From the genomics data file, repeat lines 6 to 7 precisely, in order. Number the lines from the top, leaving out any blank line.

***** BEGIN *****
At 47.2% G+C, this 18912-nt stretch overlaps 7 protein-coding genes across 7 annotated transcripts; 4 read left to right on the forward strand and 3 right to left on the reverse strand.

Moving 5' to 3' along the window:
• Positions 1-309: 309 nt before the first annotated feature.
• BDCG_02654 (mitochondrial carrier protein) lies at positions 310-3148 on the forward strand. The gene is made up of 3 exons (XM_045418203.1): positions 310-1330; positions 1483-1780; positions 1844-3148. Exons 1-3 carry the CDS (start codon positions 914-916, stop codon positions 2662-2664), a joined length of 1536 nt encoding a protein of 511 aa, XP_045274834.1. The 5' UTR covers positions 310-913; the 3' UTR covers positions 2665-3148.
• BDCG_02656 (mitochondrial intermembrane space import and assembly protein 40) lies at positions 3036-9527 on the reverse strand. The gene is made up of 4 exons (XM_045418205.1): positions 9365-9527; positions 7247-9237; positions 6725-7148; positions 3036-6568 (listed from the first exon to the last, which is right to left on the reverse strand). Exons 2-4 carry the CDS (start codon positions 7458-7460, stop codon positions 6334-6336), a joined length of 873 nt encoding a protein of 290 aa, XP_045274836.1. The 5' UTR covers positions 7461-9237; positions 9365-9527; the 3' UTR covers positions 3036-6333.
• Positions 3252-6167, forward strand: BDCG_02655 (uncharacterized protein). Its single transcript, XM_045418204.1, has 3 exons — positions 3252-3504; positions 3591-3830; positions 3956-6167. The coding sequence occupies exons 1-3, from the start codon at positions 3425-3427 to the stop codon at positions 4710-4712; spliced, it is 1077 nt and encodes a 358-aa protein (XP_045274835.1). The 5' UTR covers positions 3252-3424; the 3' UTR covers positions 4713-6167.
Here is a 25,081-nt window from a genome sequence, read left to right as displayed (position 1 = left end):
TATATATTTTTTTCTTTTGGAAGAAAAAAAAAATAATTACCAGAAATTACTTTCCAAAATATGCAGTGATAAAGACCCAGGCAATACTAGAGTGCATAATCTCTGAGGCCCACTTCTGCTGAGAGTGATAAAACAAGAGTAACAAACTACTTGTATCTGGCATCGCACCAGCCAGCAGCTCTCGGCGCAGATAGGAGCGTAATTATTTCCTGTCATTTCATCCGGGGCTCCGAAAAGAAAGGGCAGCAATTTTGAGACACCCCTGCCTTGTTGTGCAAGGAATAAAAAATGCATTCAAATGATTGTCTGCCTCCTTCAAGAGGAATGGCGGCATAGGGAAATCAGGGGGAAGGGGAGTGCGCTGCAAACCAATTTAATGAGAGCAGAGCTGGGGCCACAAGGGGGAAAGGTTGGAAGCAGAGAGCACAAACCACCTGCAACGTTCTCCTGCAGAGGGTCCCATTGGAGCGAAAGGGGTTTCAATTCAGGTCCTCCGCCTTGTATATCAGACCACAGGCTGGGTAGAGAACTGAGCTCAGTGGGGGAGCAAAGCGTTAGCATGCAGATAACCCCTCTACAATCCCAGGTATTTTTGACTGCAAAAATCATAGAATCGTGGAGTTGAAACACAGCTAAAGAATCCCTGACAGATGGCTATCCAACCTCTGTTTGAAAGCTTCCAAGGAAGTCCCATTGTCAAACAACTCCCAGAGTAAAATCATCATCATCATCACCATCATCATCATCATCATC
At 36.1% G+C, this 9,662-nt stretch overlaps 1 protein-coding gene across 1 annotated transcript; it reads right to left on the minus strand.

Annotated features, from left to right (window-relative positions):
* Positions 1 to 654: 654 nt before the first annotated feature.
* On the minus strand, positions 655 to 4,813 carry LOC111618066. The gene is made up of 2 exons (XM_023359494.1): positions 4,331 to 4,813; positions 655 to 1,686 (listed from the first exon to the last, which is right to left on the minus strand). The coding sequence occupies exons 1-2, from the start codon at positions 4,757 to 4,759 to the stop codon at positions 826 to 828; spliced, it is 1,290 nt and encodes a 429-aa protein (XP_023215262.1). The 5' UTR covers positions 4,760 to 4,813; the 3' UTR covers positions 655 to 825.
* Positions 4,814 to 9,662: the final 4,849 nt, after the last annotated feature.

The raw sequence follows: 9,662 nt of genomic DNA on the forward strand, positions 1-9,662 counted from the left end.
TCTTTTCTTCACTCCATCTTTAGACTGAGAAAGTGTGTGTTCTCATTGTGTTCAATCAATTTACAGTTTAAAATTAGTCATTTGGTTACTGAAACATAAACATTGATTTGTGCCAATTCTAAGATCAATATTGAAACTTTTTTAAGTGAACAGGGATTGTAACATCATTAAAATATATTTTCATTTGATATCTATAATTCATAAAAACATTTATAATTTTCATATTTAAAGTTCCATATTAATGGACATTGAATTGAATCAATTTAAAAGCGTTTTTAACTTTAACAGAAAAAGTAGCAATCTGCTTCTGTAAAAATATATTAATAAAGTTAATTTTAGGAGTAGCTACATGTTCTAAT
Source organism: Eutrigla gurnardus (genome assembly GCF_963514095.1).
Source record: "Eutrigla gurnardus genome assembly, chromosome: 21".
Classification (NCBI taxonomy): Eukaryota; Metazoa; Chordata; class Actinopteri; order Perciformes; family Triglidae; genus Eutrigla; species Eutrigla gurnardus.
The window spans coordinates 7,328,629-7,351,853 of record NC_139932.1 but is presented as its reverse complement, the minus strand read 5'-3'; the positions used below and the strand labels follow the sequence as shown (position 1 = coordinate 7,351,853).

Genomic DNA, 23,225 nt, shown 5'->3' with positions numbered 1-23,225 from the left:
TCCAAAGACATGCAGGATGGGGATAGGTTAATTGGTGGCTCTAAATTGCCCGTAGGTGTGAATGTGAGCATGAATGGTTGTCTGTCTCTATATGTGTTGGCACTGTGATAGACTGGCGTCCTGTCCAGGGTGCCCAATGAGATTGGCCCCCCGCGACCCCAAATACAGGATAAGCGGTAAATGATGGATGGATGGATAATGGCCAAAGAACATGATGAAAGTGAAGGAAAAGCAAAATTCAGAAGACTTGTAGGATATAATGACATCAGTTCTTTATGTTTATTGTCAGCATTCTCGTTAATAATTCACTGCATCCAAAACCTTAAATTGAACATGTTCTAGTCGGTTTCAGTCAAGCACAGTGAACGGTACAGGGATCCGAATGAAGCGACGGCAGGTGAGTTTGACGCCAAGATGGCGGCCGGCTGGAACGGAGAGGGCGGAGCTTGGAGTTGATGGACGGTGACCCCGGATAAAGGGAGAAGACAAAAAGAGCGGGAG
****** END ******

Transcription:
• Positions 3252-6167, forward strand: BDCG_02655 (uncharacterized protein). Its single transcript, XM_045418204.1, has 3 exons — positions 3252-3504; positions 3591-3830; positions 3956-6167. The coding sequence occupies exons 1-3, from the start codon at positions 3425-3427 to the stop codon at positions 4710-4712; spliced, it is 1077 nt and encodes a 358-aa protein (XP_045274835.1). The 5' UTR covers positions 3252-3424; the 3' UTR covers positions 4713-6167.
Here is a 25,081-nt window from a genome sequence, read left to right as displayed (position 1 = left end):